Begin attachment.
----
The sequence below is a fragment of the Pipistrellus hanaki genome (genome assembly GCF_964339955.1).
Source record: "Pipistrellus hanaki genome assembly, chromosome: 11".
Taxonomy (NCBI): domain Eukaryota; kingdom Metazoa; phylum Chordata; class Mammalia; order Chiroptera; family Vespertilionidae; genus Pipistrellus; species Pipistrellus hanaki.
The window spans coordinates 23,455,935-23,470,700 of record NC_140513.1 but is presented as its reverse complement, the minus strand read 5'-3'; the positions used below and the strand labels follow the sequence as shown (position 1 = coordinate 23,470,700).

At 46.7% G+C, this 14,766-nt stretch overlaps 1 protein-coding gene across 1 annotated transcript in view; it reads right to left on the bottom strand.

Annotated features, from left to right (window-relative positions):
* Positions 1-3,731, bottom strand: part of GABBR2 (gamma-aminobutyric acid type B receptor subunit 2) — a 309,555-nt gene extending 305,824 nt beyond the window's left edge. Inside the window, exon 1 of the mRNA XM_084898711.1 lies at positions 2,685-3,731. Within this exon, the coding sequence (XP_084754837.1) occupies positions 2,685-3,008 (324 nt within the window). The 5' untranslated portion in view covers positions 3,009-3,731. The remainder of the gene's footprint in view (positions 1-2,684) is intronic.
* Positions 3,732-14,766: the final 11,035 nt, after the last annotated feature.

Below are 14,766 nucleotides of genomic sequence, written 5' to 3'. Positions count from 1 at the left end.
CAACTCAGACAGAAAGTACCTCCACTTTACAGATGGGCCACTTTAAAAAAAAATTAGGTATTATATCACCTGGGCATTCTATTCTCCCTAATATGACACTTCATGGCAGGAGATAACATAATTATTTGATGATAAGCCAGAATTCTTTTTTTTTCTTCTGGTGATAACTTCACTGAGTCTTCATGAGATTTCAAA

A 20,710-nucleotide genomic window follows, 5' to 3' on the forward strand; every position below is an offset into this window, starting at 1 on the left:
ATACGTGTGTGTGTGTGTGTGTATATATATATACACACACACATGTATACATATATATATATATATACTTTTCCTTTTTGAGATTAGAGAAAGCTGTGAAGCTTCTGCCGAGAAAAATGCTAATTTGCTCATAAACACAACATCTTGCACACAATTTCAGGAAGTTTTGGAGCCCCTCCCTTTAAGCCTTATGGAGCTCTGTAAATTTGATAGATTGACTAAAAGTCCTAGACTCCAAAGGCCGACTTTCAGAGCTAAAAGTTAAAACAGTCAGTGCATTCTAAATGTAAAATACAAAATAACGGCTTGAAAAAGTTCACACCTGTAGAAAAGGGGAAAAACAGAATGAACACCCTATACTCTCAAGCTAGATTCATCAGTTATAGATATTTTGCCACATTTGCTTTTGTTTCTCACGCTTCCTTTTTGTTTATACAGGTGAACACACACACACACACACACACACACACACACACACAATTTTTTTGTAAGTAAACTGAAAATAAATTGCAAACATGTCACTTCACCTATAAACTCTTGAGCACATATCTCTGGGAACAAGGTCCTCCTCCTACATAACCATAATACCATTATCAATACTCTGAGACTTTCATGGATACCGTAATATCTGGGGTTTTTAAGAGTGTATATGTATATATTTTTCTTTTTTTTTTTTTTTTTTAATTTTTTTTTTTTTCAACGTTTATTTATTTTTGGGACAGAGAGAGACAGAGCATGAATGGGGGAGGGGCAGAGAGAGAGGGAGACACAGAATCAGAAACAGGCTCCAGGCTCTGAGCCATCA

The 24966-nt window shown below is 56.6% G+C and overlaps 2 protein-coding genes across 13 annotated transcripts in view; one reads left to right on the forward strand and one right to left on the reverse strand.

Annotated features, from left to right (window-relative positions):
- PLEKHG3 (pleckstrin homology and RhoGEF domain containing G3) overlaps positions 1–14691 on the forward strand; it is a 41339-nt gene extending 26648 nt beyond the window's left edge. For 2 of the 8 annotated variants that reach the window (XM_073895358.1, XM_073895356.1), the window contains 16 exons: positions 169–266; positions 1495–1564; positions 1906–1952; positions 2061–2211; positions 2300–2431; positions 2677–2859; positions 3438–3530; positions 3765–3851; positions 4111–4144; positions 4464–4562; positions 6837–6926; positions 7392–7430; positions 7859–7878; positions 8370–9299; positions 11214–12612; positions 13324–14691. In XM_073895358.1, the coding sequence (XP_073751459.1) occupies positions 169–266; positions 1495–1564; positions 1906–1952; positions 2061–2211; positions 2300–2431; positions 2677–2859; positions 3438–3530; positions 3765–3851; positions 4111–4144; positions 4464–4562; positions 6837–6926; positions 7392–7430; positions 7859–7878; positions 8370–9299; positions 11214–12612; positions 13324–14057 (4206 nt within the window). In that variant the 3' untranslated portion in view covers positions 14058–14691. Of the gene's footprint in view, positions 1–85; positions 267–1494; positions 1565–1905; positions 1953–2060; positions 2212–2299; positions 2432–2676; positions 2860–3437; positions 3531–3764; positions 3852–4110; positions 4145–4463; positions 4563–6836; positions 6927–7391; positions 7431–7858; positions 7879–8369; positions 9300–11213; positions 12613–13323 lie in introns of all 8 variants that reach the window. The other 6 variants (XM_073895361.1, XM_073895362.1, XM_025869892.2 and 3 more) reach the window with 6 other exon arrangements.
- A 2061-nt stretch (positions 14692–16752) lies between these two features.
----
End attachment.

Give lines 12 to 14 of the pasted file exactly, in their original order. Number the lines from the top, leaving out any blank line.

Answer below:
ATACGTGTGTGTGTGTGTGTGTATATATATATACACACACACATGTATACATATATATATATATATACTTTTCCTTTTTGAGATTAGAGAAAGCTGTGAAGCTTCTGCCGAGAAAAATGCTAATTTGCTCATAAACACAACATCTTGCACACAATTTCAGGAAGTTTTGGAGCCCCTCCCTTTAAGCCTTATGGAGCTCTGTAAATTTGATAGATTGACTAAAAGTCCTAGACTCCAAAGGCCGACTTTCAGAGCTAAAAGTTAAAACAGTCAGTGCATTCTAAATGTAAAATACAAAATAACGGCTTGAAAAAGTTCACACCTGTAGAAAAGGGGAAAAACAGAATGAACACCCTATACTCTCAAGCTAGATTCATCAGTTATAGATATTTTGCCACATTTGCTTTTGTTTCTCACGCTTCCTTTTTGTTTATACAGGTGAACACACACACACACACACACACACACACACACACACAATTTTTTTGTAAGTAAACTGAAAATAAATTGCAAACATGTCACTTCACCTATAAACTCTTGAGCACATATCTCTGGGAACAAGGTCCTCCTCCTACATAACCATAATACCATTATCAATACTCTGAGACTTTCATGGATACCGTAATATCTGGGGTTTTTAAGAGTGTATATGTATATATTTTTCTTTTTTTTTTTTTTTTTTAATTTTTTTTTTTTTCAACGTTTATTTATTTTTGGGACAGAGAGAGACAGAGCATGAATGGGGGAGGGGCAGAGAGAGAGGGAGACACAGAATCAGAAACAGGCTCCAGGCTCTGAGCCATCA

The 24966-nt window shown below is 56.6% G+C and overlaps 2 protein-coding genes across 13 annotated transcripts in view; one reads left to right on the forward strand and one right to left on the reverse strand.

Annotated features, from left to right (window-relative positions):